In Tuesday’s campus Forum, Hmong author Kao Kalia Yang discussed the power stories have to influence people’s lives.
In Hmong culture, children are taught that they choose the lives they will lead. They look down from the heavens and can see mountains, rivers and the course of human lives. Yang recalled this teaching from her mother, father, grandmother and grandfather, and said she believes she chose to come down to the young man and woman who walked through the jungle without shoes.
Yang’s father and mother were fleeing their home, on their way to a refugee camp in Thailand. Yang recalled the 400-acre camp, filled with hunger, despair and the haunting cry that came from those who remembered a time when the Hmong were free.
For her grandmother, home was across the river, the place they had left behind. For her mother and father, home was across the ocean: an imagined possibility where their children could be educated.
Yang recalled that her father used to take her to the top of the trees and say, “One day my daughter will walk on the horizons I have never seen. You are not a child of poverty, you are hope being born. The captain to a more beautiful future.”
And she believed him.
“Education was the garden that I cultivated in America,” Yang said.
While studying at Carleton College, Yang recalled the intimidation of the holes caused by her public education. She fought toward graduation, where her grandmother had promised she would be with Yang.
Before that day could come, however, Yang recalled her grandmother’s death. This was the beginning of Yang’s writing journey.
Yang’s grandmother had never been to school. She had never had the opportunity that Yang was now partaking in.
“Spring was coming, and life was continuing as if she had never lived,” Yang said. “I held a piece of paper and I decided I was going to write everything that I would never forget about her. I would always remember her single tooth, who had been fearless, who had gnawed on Jolly Ranchers and bones. My grandmother, who used to tell me to send wishes on airplanes instead of stars because then they would be somewhere in the world waiting to be found.”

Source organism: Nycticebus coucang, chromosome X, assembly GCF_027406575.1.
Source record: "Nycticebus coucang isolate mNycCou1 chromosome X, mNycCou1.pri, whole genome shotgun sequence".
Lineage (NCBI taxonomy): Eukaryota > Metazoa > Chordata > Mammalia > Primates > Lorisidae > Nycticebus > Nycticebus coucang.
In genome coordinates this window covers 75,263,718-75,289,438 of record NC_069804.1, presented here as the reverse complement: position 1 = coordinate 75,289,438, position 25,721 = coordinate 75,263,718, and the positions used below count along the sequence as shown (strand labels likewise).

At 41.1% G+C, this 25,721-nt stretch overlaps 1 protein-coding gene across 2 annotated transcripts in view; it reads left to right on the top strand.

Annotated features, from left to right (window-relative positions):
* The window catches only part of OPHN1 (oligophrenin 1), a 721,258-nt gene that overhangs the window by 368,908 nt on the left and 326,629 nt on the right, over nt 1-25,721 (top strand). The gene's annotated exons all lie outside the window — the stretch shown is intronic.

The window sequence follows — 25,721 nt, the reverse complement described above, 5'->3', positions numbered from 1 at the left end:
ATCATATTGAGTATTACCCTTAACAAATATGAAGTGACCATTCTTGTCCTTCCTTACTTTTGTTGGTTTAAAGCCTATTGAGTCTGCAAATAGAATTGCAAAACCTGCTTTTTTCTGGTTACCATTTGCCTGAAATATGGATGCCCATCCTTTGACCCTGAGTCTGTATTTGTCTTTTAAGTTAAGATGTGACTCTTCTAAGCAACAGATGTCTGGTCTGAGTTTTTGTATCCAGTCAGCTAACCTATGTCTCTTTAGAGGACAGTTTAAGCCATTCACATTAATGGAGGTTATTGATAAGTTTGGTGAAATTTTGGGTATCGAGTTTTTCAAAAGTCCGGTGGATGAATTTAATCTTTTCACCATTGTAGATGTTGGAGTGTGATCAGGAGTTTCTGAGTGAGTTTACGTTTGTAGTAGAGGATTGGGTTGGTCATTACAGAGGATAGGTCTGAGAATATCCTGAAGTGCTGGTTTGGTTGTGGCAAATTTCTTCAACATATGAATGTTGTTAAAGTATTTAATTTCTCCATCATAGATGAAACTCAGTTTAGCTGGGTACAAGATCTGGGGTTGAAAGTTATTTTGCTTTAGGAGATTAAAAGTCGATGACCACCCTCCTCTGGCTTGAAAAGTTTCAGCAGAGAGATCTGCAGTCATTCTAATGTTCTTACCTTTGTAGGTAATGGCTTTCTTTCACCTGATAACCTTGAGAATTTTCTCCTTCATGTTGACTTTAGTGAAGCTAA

Yang promised her grandmother that she would have peace,and strength in her legs to walk far. Yang began to write to tell her story.
“The work I wanted to do in the world was bigger, more important than my fears,” Yang said. “I made a decision to live in the words of my grandmother: ‘I will build a life because of my faith, not because of my fear.’”
Yang closed with an invitation to the students in attendance to remember that the impossible happens every day.
“I am here to share the stories not only of a people, but of a young girl who rises up; who understands from the moment of her birth that the impossible happens every single day. To all of us in this room: we will build our lives because of our faith, not our fears.”
Kao Kalia Yang is the award-winning author of The Latehomecomer: A Hmong Family Memoir, The Song Poet: A Memoir of My Father and A Map Into the World, a children’s book being released later this fall.
Next Devotional: Michael Dunn, BYU Broadcasting
Michael Dunn, managing director of BYU Broadcasting, will deliver the next BYU Devotional on Tuesday, October 1, at 11:05 a.m. in the Marriott Center.
His remarks will also be broadcast live on BYUtv, BYUtv.org (and archived for on-demand streaming), Classical 89 FM, BYUradio and will be archived on speeches.byu.edu.